Monday, October 3, 2011

This Wednesday evening, October 5, you have the opportunity to be enlightened on some important issues from our country's history that are still prevalent today.

Levine Museum of the New South presents "Para Todos los NiƱos/For All the Children: Access to Education, Then, Now, and in the Future," featuring a conversation with Presidential Medal of Freedom recipient Sylvia Mendez and The Honorable Judge Albert Diaz. They'll explore educational access and community equity. The event, sponsored by Norsan Multimedia, takes place 7 p.m. at McGlohon Theater at Spirit Square, 345 N. College Street. Admission is free.

Sylvia Mendez received the Presidential Medal of Freedom in February.

Featured in Levine Museum's current exhibit about the 1946 Mendez v. Westminster School District court case, Sylvia Mendez learned about discrimination at a very young age. When she was eight years old, her parents attempted to enroll her in a local all-white school close to her home. She was denied admission and directed to the all-Mexican school in their California community, a school with significantly fewer resources. Sylvia's parents refused. Her father, Gonzalo Mendez, a Mexican immigrant, and her mother Felicitas Mendez, a Puerto Rican immigrant, decided to sue the school district, The subsequent case Mendez v. Westminster led to a landmark decision in the fight against educational segregation. Many commentators say the case was won largely based on young Sylvia’s testimony.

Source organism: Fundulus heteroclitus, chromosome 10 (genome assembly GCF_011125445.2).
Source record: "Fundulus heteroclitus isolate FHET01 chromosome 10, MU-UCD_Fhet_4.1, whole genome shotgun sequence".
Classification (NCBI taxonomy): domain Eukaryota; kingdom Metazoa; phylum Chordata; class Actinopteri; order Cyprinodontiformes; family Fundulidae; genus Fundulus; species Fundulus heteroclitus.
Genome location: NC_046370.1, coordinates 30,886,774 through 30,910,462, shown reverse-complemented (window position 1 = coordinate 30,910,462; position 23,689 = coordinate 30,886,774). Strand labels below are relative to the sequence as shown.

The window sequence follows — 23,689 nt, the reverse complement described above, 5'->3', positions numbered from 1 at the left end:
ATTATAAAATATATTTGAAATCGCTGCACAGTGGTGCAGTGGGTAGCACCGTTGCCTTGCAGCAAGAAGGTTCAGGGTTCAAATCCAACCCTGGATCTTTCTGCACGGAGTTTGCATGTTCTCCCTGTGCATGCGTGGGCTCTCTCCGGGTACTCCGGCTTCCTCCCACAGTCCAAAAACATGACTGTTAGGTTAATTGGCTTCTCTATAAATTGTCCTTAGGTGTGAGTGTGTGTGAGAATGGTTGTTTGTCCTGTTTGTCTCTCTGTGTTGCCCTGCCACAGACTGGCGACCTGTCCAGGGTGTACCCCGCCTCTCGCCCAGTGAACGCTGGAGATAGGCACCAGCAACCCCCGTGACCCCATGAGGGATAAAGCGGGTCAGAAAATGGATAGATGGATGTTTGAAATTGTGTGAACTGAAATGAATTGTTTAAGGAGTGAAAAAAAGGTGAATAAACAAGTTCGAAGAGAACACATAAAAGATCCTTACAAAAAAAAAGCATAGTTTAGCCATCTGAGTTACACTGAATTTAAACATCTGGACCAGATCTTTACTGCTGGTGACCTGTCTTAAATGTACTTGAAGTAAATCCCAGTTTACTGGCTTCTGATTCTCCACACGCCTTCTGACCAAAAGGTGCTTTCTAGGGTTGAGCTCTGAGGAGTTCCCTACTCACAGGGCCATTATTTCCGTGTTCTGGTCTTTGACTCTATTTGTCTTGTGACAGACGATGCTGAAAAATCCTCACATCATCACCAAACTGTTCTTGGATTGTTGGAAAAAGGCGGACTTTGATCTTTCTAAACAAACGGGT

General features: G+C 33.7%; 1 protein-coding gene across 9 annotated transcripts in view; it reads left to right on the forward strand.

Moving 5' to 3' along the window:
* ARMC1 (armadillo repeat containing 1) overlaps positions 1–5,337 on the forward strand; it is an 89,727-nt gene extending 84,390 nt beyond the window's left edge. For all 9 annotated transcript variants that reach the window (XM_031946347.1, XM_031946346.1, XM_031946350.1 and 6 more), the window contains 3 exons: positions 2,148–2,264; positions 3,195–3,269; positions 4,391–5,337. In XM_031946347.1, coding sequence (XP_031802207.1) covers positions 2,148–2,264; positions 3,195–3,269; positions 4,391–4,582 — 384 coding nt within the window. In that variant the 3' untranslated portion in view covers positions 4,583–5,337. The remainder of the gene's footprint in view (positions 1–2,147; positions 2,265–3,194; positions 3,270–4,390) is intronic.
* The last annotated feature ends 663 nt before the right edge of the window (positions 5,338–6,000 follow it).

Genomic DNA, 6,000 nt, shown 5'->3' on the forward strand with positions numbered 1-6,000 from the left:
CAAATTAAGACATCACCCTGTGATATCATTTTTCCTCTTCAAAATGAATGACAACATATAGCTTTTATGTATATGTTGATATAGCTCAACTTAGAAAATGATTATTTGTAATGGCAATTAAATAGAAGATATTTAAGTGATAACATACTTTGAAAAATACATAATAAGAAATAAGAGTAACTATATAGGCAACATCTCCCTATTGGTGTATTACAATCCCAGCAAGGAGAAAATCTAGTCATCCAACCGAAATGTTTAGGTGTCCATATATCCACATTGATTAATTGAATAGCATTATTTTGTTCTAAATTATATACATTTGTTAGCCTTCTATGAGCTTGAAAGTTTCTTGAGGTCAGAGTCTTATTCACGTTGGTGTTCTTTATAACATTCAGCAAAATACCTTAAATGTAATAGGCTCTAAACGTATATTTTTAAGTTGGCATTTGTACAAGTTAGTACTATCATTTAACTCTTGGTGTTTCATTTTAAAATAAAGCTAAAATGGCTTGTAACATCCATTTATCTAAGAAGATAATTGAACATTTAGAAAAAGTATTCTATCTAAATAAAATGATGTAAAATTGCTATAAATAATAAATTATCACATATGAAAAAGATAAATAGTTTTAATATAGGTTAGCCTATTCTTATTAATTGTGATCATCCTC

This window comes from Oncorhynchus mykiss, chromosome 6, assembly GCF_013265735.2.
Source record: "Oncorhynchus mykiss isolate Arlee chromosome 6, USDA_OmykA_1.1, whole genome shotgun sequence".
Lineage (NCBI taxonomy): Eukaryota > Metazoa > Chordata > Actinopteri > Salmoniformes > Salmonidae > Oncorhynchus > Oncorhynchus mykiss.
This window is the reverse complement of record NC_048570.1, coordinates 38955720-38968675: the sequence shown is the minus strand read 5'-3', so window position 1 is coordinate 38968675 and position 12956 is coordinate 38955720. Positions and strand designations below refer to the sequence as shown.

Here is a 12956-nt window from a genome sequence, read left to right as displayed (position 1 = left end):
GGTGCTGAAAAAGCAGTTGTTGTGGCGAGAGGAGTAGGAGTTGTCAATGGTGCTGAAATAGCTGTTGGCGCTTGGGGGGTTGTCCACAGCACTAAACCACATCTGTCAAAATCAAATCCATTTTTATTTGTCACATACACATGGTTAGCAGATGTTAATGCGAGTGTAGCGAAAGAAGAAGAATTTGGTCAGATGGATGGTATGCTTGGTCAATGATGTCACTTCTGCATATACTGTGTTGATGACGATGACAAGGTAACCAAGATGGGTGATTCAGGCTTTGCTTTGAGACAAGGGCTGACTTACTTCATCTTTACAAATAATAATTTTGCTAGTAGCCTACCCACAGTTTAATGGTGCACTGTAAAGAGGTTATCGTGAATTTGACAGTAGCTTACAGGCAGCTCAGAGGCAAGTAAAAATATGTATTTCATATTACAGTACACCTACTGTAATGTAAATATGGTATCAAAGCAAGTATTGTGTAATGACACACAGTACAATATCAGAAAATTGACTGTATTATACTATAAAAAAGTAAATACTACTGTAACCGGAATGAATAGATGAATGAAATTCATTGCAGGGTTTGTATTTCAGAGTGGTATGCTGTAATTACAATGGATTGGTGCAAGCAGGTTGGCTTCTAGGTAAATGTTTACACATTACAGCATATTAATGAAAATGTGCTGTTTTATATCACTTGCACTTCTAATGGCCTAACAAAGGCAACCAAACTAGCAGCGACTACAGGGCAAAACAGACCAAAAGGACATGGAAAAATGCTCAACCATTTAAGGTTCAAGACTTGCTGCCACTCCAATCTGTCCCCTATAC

Admission is free; reservations recommended. To reserve seats, contact 704-333-1887 ext. 240 or


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